Chesterton Tribune

 

 

Appeal rejected of former Porter man convicted of 2014 murder

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The Indiana Court of Appeals has rejected the appeal of the Porter man convicted of murder last year in the death of the man he shot in front of his wife in December 2014, after being discovered rifling the man’s car in Portage.

Thomas Reichler, 20, is currently serving a 62-year sentence in the Indiana Department of Correction.

Reichler--whose attorney argued at trial that the jury shouldn’t find him guilty of murder because he acted in self-defense when he shot Alexius Tapia, 36--appealed his conviction on the ground that Porter Circuit Court Judge Mary Harper erred when she refused to give the jury the option of finding him guilty on a lesser included offense of reckless homicide.

On Tuesday, the Court of Appeals rejected Reichler’s argument, in an opinion which begins with a rehearsal of the facts of the case. Among those facts: in the early morning hours of Dec. 12, 2014, Reichler--along with Nathaniel Todd Sipe, now 22, at the time a Jackson Township resident, and Korey Izynski, now 21, at the time a Chesterton resident--were walking through Tapia’s neighborhood in the 6000 block of Mill Run Ave., looking for unlocked vehicles to steal from.

Reichler, in possession of a handgun stolen from an unlocked vehicle in Chesterton only three days earlier, “brandished (that weapon) periodically” as the three were walking, the Courts notes in its decision. His companions also quoted him at the trial as saying he felt “on top of the world” and “I could kill anyone.”

At 5:30 a.m. Tapia discovered Reichler inside his vehicle--prompting Sipe and Izynski to flee the scene--and armed with his own handgun confronted Reichler. The two “briefly scuffled” but Tapia was able to grab hold of Reichler by the collar and then told his wife to call the police.

Tapia’s own video surveillance recording shows what happened next: “As (Tapia) was pulling Reichler, Reichler pulled out his handgun, pointed it at the back of (Tapia’s) head at arm’s length, and fired. The shot missed. Next, (Tapia) turned around and Reichler fired again, striking (Tapia) in the abdomen. (Tapia) returned fire and shot Reichler once, striking him in the left wrist and right arm.”

While Tapia lay on the ground bleeding to death in front of his wife and children, Reichler fled the scene himself but was subsequently taken into custody by Portage Police at a Michigan City hospital.

In rejecting Reichler’s argument, the Court notes the following distinction: the act of murder “requires proof of a mental state of intentionally or knowingly killing another person,” that is, proof that the person “is aware of a high probability” that his or her action will result in another’s death; while reckless homicide requires “proof of a mental state of recklessness,” that is, proof that the person is acting in “plain, conscious, and unjustifiable disregard of harm that might result.”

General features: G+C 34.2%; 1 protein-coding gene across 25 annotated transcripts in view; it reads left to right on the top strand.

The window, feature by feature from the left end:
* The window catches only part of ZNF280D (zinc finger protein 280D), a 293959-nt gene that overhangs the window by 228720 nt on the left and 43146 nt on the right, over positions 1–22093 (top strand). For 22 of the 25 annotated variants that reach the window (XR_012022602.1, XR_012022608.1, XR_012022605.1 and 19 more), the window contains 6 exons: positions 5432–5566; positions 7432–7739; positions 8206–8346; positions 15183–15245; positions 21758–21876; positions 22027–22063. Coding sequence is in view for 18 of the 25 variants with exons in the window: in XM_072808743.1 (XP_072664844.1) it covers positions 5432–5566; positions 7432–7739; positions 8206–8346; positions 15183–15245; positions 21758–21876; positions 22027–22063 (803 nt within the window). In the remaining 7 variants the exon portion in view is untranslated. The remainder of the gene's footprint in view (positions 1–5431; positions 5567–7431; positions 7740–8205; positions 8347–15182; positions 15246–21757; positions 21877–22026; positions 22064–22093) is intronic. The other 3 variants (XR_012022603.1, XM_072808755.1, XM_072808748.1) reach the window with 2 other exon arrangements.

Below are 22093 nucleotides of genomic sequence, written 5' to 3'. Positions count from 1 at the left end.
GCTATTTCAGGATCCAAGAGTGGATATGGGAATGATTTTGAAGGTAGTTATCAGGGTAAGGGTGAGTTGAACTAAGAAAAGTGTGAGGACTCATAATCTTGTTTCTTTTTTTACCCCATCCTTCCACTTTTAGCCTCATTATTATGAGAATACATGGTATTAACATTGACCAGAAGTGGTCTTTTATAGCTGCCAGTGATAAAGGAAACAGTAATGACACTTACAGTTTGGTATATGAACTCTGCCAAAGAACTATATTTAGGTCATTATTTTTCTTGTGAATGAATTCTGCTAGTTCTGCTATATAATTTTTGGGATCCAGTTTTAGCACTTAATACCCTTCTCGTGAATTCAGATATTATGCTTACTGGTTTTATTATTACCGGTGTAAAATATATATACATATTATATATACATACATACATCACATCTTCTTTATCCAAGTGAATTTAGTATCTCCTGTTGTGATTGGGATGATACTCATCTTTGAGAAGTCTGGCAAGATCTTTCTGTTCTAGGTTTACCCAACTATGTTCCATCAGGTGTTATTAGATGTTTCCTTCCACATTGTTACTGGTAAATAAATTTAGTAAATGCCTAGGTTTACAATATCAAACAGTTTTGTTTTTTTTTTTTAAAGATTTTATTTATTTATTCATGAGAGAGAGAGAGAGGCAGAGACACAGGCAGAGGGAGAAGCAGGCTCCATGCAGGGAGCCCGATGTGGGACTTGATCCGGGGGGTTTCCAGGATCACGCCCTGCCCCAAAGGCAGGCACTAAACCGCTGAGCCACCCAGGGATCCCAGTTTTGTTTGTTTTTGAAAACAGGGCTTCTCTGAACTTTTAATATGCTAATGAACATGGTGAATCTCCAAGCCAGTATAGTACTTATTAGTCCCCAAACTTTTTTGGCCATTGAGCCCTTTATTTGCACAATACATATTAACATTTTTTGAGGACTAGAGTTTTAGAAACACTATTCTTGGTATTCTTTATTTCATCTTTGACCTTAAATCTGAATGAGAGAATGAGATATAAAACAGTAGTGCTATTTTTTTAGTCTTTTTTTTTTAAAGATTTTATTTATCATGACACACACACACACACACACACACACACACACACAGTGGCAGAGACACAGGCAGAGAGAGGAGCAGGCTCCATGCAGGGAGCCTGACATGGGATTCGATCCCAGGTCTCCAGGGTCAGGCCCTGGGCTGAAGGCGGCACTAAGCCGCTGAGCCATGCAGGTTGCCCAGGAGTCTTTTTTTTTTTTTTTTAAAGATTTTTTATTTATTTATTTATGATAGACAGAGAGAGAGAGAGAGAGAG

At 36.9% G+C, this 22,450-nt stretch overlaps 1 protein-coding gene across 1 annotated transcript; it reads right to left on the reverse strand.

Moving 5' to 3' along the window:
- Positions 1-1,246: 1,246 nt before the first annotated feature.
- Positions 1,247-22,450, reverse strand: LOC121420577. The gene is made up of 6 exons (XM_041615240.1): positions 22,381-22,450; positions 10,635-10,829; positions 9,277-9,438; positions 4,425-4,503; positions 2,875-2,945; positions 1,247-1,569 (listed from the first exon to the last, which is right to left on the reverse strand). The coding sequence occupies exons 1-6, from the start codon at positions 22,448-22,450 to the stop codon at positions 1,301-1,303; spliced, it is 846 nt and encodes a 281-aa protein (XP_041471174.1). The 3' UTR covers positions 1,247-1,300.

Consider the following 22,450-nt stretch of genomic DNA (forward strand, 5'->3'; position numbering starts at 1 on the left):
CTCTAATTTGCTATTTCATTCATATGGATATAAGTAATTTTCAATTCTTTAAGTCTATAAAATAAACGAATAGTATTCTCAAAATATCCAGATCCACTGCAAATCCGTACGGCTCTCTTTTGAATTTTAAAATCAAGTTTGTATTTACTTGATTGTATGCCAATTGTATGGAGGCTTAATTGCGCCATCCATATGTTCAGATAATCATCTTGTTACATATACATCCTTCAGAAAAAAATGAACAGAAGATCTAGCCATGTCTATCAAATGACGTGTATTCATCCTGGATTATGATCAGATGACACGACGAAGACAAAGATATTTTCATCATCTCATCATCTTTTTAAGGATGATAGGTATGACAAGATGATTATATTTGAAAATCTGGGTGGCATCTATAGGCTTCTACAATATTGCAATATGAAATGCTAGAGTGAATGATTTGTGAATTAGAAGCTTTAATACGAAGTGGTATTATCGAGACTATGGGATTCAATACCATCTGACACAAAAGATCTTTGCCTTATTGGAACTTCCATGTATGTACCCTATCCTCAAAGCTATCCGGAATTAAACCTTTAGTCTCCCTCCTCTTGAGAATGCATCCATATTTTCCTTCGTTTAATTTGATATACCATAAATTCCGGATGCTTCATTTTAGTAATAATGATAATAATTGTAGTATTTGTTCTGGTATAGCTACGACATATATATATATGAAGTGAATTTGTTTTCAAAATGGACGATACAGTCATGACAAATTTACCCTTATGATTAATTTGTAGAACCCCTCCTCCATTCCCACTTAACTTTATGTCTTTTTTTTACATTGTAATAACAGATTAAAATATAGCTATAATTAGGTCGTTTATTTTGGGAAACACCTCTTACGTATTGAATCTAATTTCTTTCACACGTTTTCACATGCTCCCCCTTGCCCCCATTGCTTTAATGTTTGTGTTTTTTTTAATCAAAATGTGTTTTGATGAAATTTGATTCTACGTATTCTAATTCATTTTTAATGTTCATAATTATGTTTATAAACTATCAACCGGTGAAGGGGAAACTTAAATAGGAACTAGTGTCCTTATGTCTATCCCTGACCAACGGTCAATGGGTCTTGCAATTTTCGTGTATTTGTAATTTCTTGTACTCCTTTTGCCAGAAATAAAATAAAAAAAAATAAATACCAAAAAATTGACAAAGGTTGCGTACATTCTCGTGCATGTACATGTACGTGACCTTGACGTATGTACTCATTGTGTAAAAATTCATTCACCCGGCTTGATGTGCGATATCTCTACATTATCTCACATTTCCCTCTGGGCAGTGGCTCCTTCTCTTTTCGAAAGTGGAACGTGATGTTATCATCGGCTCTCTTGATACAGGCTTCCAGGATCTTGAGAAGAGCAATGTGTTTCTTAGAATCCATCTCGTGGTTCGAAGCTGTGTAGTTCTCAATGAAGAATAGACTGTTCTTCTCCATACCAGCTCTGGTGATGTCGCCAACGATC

Under those standards, the Court states, “We cannot conclude that the jury could have determined that Reichler committed reckless homicide but not murder or voluntary manslaughter. Hours before shooting (Tapia), Reichler had brandished a gun while claiming he could kill anyone. When (Tapia) caught him, he later indicated that he was afraid of being beaten up but never said he was afraid of being killed. (Tapia) told Reichler he would have to stay until the police arrived, which a reasonable person should have interpreted as an indication that (Tapia) did not intend to kill or seriously injure Reichler.”

“In response,” the Court continues, “the recording shows Reichler aimed the gun at the back of (Tapia’s) head from arm’s length and fired. When (Tapia) turned around Reichler fired again, shooting him in the stomach. Reichler told Sipe and the police he had aimed at (Tapia’s) head for the first shot. He also stated he just wanted to get away.”

“This evidence establishes that Reichler shot twice at (Tapia) knowing there was a high probability that (Tapia) would be killed, rather than that he fired without regard for the risk of (Tapia’s) death,” the Court concludes.

Reichler is currently incarcerated at the Miami Correctional Facility. His projected release date is Sept. 14, 2068, when he will be 71.

 

 

Posted 11/3/2017

 
 
 
 

 

 

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